Older children love to help little ones eat, help bring them to bed and sing a lullaby. Teaching them to help little ones, instills compassion, empathy, understanding, love, care, responsibility, and leadership. But most of all this will help to build a good sense of self. It is a great advantage to have a good sense of self and know how to stand in the world. We should not underestimate how we can playfully instill these skills in our young children. It is said that personality traits are set as early as the age of three. Having some good sense of self and the world around them and already knowing some socials skills to manage their world around them, will give our children not only an advantage in the academic world (school) but also in the social world - our society.

    More on emotional and social development will be posted as the website progresses.

    Note: Although I have a background in Early Childhood Development, Occupational Therapy and significant experience with special needs children and children with behavioral problems,  unfortunately at this point, the program and the group setting does not allow for time and space to provide undivided individual attention to one child in this specific need.  

  2. The first formal educational experience sets the stage for a lifetime of learning.

    Preschool is not only a time for learning social and emotional skills. Preschool is meant to prepare children for the kindergarten setting. For the most part, classroom time is devoted to learning letters, sounds, distinguishing shapes, colors and other such skills and is intended as a stepping stone to introduce children to structure and routine.

    Perhaps you may have also noticed lately in the media, that there is now more research out were professionals believe children are introduced too early into structured academic and competitive extra curriculum activities.  For this reason, I was drawn to the idea of integrating some of the Waldorf methods in this preschool program. The theme of Waldorf schooling is to educate the whole child; "head, heart, and hands". The curriculum is as broad as time will allow and balances academics subjects with artistic and practical activities to help create a genuine love of learning within each child.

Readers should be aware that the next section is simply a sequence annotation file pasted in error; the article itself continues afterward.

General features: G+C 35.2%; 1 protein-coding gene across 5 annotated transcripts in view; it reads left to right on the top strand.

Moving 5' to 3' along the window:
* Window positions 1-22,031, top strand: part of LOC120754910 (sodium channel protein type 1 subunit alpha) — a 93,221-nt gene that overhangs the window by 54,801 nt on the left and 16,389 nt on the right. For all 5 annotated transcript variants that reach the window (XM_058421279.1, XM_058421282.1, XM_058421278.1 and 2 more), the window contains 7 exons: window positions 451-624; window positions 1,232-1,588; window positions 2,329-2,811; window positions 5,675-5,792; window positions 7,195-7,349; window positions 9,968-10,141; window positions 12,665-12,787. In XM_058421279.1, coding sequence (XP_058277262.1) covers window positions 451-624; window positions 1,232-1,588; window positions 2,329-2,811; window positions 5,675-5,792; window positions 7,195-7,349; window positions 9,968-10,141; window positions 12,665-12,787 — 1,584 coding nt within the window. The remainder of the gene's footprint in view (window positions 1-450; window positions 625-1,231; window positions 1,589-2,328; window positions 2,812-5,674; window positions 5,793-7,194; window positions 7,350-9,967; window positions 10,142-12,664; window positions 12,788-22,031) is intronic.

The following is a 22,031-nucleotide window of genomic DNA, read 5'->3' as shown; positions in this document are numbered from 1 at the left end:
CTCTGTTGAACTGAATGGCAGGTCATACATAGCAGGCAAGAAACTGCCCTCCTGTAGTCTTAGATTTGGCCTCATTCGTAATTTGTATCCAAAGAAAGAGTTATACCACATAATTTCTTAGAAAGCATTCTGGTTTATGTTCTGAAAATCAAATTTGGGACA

I believe in using multiple forms of intellectual development. Different children learn academically better with influences of sound, music, art, movement, hands-on, experimenting, seeing, hearing, feeling. You will find more about this later on my website.

  3. Self-care essentials

    What do I mean by self-care essentials? With this, I mean learning how to take good care of our self. Our body, our mind, our feelings. For example meditation - by learning playful breathing techniques, this helps us to feel calm and in turn, this helps us to identify when we feel sad, mad or happy and how we can let our feelings out in different ways.

    Further, we are learning about the food we are eating, why we are eating these foods and what the food is doing for our body? Why we do exercises and what kind of exercises we can do? That even though exercises may make our body feel tired it makes us feel good at the same time. 

    All together this will give our children a better understanding of what our body is feeling and what we can do to make our body and mind feel better.  We will practice this throughout the day but also in activities and themes. For example one of our themes is “my five senses” (as well as additional senses such as gut feelings and intuitive senses). Playful yoga and meditation will also be integrated for our little ones.  

  4. Languages: Learning a language broadens kids' views of the world.

    Learning a language is a wonderful opportunity for kids to broaden their view of the world. Children’s full language development starts around the age of three and this is the time when they easily pick up multiple languages. It is not my intention to give them a full second language but merely to give them the understanding of multiple languages and cultures. Learning to speak, (read, write), listen and think in another way; to explore and appreciate a language and its culture.  Along with the languages, we will have themes of different cultures.